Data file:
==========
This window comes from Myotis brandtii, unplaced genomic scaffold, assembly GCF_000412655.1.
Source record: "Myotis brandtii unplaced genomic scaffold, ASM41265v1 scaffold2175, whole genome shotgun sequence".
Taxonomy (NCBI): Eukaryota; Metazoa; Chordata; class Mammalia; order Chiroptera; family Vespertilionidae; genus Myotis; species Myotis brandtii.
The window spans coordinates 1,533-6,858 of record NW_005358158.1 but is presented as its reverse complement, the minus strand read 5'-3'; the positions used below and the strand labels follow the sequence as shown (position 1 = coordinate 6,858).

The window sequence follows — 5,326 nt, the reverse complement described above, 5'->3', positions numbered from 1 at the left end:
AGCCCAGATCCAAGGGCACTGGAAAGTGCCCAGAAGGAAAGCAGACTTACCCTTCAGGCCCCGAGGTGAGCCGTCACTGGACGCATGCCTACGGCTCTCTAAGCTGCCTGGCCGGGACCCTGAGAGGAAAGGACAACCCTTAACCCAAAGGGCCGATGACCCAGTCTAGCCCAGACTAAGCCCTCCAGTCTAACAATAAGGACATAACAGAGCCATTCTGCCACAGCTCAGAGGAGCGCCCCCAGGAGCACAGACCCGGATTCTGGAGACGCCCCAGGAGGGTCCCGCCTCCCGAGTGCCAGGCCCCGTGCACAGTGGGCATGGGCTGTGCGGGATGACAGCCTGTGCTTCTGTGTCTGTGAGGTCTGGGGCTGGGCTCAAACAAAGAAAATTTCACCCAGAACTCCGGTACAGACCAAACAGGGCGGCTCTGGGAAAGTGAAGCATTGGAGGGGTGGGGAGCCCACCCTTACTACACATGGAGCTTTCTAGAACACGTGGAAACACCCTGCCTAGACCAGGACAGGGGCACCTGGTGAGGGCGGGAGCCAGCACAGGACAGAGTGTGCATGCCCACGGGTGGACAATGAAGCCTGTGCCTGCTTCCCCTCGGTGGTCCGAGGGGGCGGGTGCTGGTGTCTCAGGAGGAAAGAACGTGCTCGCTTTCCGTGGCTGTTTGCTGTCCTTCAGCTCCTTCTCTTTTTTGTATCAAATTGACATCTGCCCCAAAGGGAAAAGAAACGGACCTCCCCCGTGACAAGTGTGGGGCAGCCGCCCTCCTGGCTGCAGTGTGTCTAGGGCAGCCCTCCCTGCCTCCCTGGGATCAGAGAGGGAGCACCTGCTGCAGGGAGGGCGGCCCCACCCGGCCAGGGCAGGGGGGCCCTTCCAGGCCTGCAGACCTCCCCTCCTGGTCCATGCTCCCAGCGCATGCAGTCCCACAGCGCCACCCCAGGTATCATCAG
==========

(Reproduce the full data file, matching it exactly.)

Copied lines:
This window comes from Myotis brandtii, unplaced genomic scaffold, assembly GCF_000412655.1.
Source record: "Myotis brandtii unplaced genomic scaffold, ASM41265v1 scaffold2175, whole genome shotgun sequence".
Taxonomy (NCBI): Eukaryota; Metazoa; Chordata; class Mammalia; order Chiroptera; family Vespertilionidae; genus Myotis; species Myotis brandtii.
The window spans coordinates 1,533-6,858 of record NW_005358158.1 but is presented as its reverse complement, the minus strand read 5'-3'; the positions used below and the strand labels follow the sequence as shown (position 1 = coordinate 6,858).

The window sequence follows — 5,326 nt, the reverse complement described above, 5'->3', positions numbered from 1 at the left end:
AGCCCAGATCCAAGGGCACTGGAAAGTGCCCAGAAGGAAAGCAGACTTACCCTTCAGGCCCCGAGGTGAGCCGTCACTGGACGCATGCCTACGGCTCTCTAAGCTGCCTGGCCGGGACCCTGAGAGGAAAGGACAACCCTTAACCCAAAGGGCCGATGACCCAGTCTAGCCCAGACTAAGCCCTCCAGTCTAACAATAAGGACATAACAGAGCCATTCTGCCACAGCTCAGAGGAGCGCCCCCAGGAGCACAGACCCGGATTCTGGAGACGCCCCAGGAGGGTCCCGCCTCCCGAGTGCCAGGCCCCGTGCACAGTGGGCATGGGCTGTGCGGGATGACAGCCTGTGCTTCTGTGTCTGTGAGGTCTGGGGCTGGGCTCAAACAAAGAAAATTTCACCCAGAACTCCGGTACAGACCAAACAGGGCGGCTCTGGGAAAGTGAAGCATTGGAGGGGTGGGGAGCCCACCCTTACTACACATGGAGCTTTCTAGAACACGTGGAAACACCCTGCCTAGACCAGGACAGGGGCACCTGGTGAGGGCGGGAGCCAGCACAGGACAGAGTGTGCATGCCCACGGGTGGACAATGAAGCCTGTGCCTGCTTCCCCTCGGTGGTCCGAGGGGGCGGGTGCTGGTGTCTCAGGAGGAAAGAACGTGCTCGCTTTCCGTGGCTGTTTGCTGTCCTTCAGCTCCTTCTCTTTTTTGTATCAAATTGACATCTGCCCCAAAGGGAAAAGAAACGGACCTCCCCCGTGACAAGTGTGGGGCAGCCGCCCTCCTGGCTGCAGTGTGTCTAGGGCAGCCCTCCCTGCCTCCCTGGGATCAGAGAGGGAGCACCTGCTGCAGGGAGGGCGGCCCCACCCGGCCAGGGCAGGGGGGCCCTTCCAGGCCTGCAGACCTCCCCTCCTGGTCCATGCTCCCAGCGCATGCAGTCCCACAGCGCCACCCCAGGTATCATCAG